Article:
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Access_open Een ontspannen perspectief op residentiële segregatie

Tijdschrift Beleid en Maatschappij, Aflevering 4 2020
Trefwoorden residential segregation, Framing, welfare regimes, structural factors, individual preferences
Auteurs Prof. dr. Sako Musterd
SamenvattingAuteursinformatie

    In the Netherlands and surrounding countries, there is reason to ask the question whether levels of segregation according to country of origin (mainly non-western) and in terms of socioeconomic position (mainly social arrears) are sufficiently high to legitimate anti-segregation policy. When will segregation become problematic? If segregation is regarded a problem, what, then, would be the best remedy? Spatial intervention? Or broader societal intervention? In this article developments and mechanisms will be discussed that lead to segregation; also political views on segregation and the framing of segregation will be scrutinized. A confrontation of knowledge, insights, visions, and framings offers material for new perspectives on residential segregation and is reason to argue for a more relaxed attitude towards segregation. We should acknowledge that the process of matching households to residential environments results in some – generally unproblematic – segregation. Only if segregation causes problems that pass certain intensity and/or a certain spatial range, non-spatial or spatial interventions are becoming a necessity. Levels of segregation are relatively moderate still. We ought to be more aware of the fact that strong negative framing actually stimulates segregation, social exclusion, division, discrimination, marginalisation, stigmatisation, fear, estrangement, and the development of first- and second-rate citizens.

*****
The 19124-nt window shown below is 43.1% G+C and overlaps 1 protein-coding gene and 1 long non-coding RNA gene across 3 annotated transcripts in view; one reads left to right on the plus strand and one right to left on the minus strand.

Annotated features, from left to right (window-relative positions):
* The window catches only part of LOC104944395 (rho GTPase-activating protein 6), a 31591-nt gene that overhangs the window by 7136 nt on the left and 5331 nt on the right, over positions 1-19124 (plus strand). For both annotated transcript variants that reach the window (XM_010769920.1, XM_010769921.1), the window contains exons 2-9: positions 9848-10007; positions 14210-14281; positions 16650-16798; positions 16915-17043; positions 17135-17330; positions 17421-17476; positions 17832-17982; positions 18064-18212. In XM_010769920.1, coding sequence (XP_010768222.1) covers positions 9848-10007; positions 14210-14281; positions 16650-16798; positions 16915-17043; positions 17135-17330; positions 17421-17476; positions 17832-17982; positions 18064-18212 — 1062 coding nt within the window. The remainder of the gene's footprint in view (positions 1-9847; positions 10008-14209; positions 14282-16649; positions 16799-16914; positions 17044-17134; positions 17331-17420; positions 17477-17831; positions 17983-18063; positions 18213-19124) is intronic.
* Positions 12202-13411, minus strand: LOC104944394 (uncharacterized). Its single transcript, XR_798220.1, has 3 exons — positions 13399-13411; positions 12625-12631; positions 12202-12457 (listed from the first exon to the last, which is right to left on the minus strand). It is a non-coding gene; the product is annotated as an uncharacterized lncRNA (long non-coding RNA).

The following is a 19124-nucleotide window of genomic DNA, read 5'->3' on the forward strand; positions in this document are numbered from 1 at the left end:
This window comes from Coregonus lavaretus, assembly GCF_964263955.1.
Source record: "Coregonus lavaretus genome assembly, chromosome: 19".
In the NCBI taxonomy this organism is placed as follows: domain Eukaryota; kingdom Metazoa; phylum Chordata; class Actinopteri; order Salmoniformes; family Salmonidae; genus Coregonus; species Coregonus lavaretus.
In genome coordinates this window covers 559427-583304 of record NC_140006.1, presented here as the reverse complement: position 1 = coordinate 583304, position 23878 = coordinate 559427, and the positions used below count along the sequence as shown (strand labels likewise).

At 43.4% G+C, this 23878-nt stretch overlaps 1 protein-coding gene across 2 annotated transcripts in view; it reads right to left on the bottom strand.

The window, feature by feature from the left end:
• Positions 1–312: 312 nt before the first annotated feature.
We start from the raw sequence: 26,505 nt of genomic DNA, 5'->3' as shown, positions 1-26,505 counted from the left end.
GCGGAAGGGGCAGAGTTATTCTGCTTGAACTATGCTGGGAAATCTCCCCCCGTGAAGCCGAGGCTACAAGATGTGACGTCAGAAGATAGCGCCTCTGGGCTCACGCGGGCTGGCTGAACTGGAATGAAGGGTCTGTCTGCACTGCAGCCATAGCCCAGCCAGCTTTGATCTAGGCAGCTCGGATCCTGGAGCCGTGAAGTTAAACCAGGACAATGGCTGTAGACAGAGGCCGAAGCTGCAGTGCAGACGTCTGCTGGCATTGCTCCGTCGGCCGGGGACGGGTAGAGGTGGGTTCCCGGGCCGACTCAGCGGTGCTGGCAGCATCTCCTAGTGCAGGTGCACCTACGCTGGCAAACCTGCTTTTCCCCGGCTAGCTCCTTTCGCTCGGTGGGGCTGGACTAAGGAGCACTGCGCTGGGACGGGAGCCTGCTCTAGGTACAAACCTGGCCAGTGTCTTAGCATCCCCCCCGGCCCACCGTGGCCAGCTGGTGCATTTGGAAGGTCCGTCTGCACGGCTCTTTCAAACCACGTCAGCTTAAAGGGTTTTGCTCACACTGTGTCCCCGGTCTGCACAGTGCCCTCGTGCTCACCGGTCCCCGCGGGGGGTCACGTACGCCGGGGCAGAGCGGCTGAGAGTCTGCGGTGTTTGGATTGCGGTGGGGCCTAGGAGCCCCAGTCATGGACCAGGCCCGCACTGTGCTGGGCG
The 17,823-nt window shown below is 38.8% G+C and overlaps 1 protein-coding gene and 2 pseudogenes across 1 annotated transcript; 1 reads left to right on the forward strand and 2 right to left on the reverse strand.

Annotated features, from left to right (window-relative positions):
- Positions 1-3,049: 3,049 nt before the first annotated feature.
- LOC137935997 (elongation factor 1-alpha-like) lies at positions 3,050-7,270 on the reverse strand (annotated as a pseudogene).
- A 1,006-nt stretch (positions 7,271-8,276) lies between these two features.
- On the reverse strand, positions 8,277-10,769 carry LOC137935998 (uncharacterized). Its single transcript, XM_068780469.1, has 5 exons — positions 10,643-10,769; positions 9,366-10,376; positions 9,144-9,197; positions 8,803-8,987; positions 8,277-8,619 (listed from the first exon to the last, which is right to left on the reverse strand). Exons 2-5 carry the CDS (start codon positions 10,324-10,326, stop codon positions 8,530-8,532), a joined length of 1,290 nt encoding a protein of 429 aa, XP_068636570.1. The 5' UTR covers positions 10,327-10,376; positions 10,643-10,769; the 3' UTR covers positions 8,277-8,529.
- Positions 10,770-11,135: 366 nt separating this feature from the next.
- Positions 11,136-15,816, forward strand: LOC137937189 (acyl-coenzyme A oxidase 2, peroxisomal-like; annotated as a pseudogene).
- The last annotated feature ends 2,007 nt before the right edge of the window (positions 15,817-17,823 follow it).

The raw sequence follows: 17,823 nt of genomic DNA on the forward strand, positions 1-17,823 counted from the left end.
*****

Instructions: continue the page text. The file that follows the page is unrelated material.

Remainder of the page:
Prof. dr. Sako Musterd
Prof. dr. Sako Musterd is hoogleraar stadsgeografie aan het Centre for Urban Studies, Universiteit van Amsterdam. www.uva.nl/profiel/s.musterd

    It is generally assumed that unsafety is typically urban, as the urban environment offers opportunities for criminality and contains in addition a lot of illegality and marginality. However, empirically grounded understanding of the relation between criminality and the social and physical characteristics of the urban environment is limited. Therefore this contribution explores the (spatial) connection between the social and physical environment and different forms of criminality. In this respect some common assumptions exist, such as the idea that the residential composition of neighbourhoods is strongly related to criminality; especially when residents are poor or immigrants. In addition, anonymous and massive urban environments would ask for criminality due to a lack of social control. Far less often does one point to the relation between criminality and the presence of a visiting population, as in city centres. Our analysis supports this relation: criminality in cities is connected with the opportunities offered in city centres. This insight is important for the organisation of police work.


Sako Musterd
Sako Musterd (1953) is hoogleraar Stadsgeografie aan de Universiteit van Amsterdam. Zijn onderzoek, dat hoofdzakelijk internationaal vergelijkend is, richt zich op ruimtelijke segregatie en sociale uitsluiting in grote steden in Europa en op actuele stedelijke dynamiek en herstructurering in regionale setting. Recente studies betreffen de evaluatie van theorieën over buurteffecten aan de hand van grootschalig longitudinaal onderzoek in Zweden en Nederland en onderzoek naar de voorwaarden voor de ontwikkeling van op kennis gerichte steden. Musterd is onder andere lid van de redactie van het International Journal of Urban and Regional Research; van Housing Studies; en van Population, Space and Place.